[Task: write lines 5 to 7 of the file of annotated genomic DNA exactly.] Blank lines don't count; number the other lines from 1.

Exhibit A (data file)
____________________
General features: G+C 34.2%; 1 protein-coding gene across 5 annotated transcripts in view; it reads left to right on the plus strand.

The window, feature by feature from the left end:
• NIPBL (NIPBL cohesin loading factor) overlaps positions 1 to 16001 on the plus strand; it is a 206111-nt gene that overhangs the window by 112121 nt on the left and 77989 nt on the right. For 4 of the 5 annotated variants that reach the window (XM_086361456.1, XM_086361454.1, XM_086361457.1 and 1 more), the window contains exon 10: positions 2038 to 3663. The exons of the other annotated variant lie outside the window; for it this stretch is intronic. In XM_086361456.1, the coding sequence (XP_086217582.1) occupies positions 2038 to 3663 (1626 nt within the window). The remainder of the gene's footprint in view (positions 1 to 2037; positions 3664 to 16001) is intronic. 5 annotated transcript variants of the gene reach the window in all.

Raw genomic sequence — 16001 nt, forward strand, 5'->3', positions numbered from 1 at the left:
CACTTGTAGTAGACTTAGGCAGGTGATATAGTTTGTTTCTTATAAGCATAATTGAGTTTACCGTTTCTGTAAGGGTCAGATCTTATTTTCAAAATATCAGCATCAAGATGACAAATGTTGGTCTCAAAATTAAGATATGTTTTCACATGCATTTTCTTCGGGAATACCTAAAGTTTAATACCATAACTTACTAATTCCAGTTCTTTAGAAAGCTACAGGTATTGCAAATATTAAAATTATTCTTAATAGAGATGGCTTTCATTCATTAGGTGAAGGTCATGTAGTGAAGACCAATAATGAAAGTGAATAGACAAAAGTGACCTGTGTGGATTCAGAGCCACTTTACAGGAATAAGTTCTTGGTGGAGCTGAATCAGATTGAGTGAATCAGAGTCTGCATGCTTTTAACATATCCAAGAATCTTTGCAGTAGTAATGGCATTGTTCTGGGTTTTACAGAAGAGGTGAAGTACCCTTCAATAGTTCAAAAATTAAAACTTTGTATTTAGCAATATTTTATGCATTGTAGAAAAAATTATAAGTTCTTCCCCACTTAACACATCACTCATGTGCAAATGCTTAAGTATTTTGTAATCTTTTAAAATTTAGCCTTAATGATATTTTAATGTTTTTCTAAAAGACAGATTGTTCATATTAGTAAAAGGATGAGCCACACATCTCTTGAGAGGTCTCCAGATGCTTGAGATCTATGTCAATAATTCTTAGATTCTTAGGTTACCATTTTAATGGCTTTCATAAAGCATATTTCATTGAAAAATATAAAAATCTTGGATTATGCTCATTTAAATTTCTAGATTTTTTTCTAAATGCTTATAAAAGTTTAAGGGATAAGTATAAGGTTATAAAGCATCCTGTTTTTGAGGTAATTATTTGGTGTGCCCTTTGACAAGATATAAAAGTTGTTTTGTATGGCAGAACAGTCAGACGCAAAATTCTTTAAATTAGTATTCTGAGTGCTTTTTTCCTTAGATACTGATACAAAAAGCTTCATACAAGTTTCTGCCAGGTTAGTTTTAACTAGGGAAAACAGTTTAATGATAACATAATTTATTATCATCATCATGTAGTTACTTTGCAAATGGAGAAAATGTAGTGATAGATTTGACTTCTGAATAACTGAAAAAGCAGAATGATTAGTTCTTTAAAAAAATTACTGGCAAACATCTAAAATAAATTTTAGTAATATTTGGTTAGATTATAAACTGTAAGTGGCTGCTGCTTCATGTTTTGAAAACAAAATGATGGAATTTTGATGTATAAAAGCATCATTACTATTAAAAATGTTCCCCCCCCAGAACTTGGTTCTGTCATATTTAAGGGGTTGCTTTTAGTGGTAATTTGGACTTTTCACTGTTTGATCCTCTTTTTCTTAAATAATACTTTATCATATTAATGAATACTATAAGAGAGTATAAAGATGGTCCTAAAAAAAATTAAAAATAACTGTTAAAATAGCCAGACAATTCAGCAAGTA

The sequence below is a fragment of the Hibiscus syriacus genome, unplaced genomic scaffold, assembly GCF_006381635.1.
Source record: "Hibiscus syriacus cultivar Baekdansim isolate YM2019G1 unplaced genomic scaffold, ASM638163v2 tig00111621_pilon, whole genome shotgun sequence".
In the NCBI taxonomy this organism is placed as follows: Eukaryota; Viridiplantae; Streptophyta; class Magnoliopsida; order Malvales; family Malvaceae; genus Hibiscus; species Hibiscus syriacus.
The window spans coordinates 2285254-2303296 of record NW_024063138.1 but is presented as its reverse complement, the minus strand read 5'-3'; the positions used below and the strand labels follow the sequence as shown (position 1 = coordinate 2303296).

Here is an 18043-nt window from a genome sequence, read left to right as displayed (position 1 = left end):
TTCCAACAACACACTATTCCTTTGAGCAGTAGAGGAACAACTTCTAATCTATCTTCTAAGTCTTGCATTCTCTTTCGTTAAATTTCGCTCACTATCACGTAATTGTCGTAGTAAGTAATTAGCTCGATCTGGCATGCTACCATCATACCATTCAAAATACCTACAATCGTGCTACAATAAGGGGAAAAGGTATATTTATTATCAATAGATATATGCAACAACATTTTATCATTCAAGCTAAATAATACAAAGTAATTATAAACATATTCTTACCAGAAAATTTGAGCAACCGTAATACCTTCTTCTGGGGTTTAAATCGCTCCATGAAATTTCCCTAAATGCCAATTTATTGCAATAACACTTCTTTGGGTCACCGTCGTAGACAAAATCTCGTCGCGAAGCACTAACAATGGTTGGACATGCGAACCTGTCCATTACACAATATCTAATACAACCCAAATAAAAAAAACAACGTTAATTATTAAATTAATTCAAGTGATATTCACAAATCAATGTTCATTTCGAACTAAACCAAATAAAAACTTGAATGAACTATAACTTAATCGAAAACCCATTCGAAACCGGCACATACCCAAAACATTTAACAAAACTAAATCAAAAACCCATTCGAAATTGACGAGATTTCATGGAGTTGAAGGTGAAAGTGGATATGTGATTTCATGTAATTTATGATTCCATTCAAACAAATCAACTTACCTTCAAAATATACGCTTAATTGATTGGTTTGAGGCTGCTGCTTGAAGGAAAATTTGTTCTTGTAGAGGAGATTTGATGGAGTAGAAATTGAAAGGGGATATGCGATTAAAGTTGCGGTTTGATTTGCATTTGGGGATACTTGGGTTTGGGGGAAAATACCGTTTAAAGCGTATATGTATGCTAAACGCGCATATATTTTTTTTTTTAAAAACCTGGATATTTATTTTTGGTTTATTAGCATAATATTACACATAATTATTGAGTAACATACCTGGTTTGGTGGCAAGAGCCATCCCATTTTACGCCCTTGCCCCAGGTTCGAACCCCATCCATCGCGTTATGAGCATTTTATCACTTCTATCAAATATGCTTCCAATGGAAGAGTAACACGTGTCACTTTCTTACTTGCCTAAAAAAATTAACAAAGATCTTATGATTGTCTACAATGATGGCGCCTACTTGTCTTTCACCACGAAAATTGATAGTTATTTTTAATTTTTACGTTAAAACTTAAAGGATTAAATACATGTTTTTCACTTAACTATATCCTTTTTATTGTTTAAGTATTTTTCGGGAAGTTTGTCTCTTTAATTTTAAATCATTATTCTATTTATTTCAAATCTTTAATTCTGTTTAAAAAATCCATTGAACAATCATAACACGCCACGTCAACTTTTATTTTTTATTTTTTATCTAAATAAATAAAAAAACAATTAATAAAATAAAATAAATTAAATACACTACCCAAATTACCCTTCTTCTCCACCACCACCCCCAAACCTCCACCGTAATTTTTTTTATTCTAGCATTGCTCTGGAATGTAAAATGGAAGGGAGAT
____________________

CACTTGTAGTAGACTTAGGCAGGTGATATAGTTTGTTTCTTATAAGCATAATTGAGTTTACCGTTTCTGTAAGGGTCAGATCTTATTTTCAAAATATCAGCATCAAGATGACAAATGTTGGTCTCAAAATTAAGATATGTTTTCACATGCATTTTCTTCGGGAATACCTAAAGTTTAATACCATAACTTACTAATTCCAGTTCTTTAGAAAGCTACAGGTATTGCAAATATTAAAATTATTCTTAATAGAGATGGCTTTCATTCATTAGGTGAAGGTCATGTAGTGAAGACCAATAATGAAAGTGAATAGACAAAAGTGACCTGTGTGGATTCAGAGCCACTTTACAGGAATAAGTTCTTGGTGGAGCTGAATCAGATTGAGTGAATCAGAGTCTGCATGCTTTTAACATATCCAAGAATCTTTGCAGTAGTAATGGCATTGTTCTGGGTTTTACAGAAGAGGTGAAGTACCCTTCAATAGTTCAAAAATTAAAACTTTGTATTTAGCAATATTTTATGCATTGTAGAAAAAATTATAAGTTCTTCCCCACTTAACACATCACTCATGTGCAAATGCTTAAGTATTTTGTAATCTTTTAAAATTTAGCCTTAATGATATTTTAATGTTTTTCTAAAAGACAGATTGTTCATATTAGTAAAAGGATGAGCCACACATCTCTTGAGAGGTCTCCAGATGCTTGAGATCTATGTCAATAATTCTTAGATTCTTAGGTTACCATTTTAATGGCTTTCATAAAGCATATTTCATTGAAAAATATAAAAATCTTGGATTATGCTCATTTAAATTTCTAGATTTTTTTCTAAATGCTTATAAAAGTTTAAGGGATAAGTATAAGGTTATAAAGCATCCTGTTTTTGAGGTAATTATTTGGTGTGCCCTTTGACAAGATATAAAAGTTGTTTTGTATGGCAGAACAGTCAGACGCAAAATTCTTTAAATTAGTATTCTGAGTGCTTTTTTCCTTAGATACTGATACAAAAAGCTTCATACAAGTTTCTGCCAGGTTAGTTTTAACTAGGGAAAACAGTTTAATGATAACATAATTTATTATCATCATCATGTAGTTACTTTGCAAATGGAGAAAATGTAGTGATAGATTTGACTTCTGAATAACTGAAAAAGCAGAATGATTAGTTCTTTAAAAAAATTACTGGCAAACATCTAAAATAAATTTTAGTAATATTTGGTTAGATTATAAACTGTAAGTGGCTGCTGCTTCATGTTTTGAAAACAAAATGATGGAATTTTGATGTATAAAAGCATCATTACTATTAAAAATGTTCCCCCCCCAGAACTTGGTTCTGTCATATTTAAGGGGTTGCTTTTAGTGGTAATTTGGACTTTTCACTGTTTGATCCTCTTTTTCTTAAATAATACTTTATCATATTAATGAATACTATAAGAGAGTATAAAGATGGTCCTAAAAAAAATTAAAAATAACTGTTAAAATAGCCAGACAATTCAGCAAGTA

The sequence below is a fragment of the Hibiscus syriacus genome, unplaced genomic scaffold, assembly GCF_006381635.1.
Source record: "Hibiscus syriacus cultivar Baekdansim isolate YM2019G1 unplaced genomic scaffold, ASM638163v2 tig00111621_pilon, whole genome shotgun sequence".